Her reply: “I don’t know anything about school, but I do think there should be a school, probably Jesus school, and I do think it should have walls and roof and guns for potential grizzlies.”
On Monday, during what Democratic lawmakers termed their “final 24 hours of debate” on DeVos’ nomination before the vote, Sen. Patty Murray (D-Wash.), the ranking member on the HELP Committee, said, “I am not surprised that opposition to Betsy DeVos has caught fire across the country. I am not surprised that people are talking to their friends about it — writing letters to their senators — showing up to protest when they’ve never done anything like that before. Because this is about their kids.”
Petrilli estimates that about two-thirds of the public opposition to DeVos has been stoked by teachers’ unions, which have vowed to defeat her nomination. Once their millions of members became activated against her, Petrilli said, the movement took on a life of its own.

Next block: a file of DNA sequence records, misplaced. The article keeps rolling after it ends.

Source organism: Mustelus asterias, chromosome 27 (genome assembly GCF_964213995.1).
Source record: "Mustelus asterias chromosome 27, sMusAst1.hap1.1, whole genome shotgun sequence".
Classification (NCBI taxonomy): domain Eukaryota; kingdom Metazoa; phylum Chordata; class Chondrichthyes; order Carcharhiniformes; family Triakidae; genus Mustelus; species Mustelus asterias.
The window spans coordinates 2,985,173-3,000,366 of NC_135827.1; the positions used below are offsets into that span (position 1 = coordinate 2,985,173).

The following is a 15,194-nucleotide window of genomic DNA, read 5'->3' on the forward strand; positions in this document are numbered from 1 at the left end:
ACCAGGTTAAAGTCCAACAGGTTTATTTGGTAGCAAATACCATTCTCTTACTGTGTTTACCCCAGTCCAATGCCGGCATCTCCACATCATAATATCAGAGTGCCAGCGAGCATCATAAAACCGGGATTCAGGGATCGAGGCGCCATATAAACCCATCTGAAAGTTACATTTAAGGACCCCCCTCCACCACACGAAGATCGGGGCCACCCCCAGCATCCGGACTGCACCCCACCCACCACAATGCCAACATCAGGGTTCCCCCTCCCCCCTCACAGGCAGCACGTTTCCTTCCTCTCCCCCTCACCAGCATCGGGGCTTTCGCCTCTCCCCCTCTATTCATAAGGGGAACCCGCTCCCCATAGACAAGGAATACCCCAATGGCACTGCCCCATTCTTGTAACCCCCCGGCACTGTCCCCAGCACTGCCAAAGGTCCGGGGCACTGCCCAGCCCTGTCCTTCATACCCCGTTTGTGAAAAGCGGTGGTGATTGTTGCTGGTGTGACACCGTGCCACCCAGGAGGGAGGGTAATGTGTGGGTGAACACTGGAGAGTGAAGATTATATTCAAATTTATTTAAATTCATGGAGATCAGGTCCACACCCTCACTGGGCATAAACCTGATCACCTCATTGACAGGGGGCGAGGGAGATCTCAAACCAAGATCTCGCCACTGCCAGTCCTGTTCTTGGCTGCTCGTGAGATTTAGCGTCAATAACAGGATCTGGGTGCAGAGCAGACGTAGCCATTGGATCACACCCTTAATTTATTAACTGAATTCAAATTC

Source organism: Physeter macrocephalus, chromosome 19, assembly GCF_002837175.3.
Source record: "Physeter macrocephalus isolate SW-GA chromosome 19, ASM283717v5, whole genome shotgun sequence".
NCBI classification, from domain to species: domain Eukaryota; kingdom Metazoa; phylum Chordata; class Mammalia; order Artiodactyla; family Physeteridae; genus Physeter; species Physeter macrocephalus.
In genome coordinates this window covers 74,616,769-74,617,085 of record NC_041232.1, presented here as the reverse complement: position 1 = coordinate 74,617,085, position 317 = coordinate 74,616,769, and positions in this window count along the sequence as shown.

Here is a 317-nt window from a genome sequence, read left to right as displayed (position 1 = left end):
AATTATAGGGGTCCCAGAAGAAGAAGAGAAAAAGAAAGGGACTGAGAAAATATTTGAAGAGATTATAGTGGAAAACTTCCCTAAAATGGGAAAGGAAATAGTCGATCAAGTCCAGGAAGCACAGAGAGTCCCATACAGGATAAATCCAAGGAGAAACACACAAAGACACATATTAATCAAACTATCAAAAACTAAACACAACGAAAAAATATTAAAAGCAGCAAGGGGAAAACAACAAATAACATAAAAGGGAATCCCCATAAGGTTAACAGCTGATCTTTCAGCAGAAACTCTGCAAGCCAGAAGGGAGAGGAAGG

All the same, he said, “She hit so many sweet spots to people.”
She’s a billionaire mega-donor to Republican lawmakers and causes, she has no teaching or education experience and she has championed private-school vouchers and tax credits as a way of forcing public schools to compete with the private sector.
“A lot of this kind of comes together to make her 'a perfect villain,'” he said.
National Education Association President Lily Eskelsen Garcia has called DeVos “dangerously unqualified” for the job, saying she “lacks the experience we should all demand in America’s secretary of education.”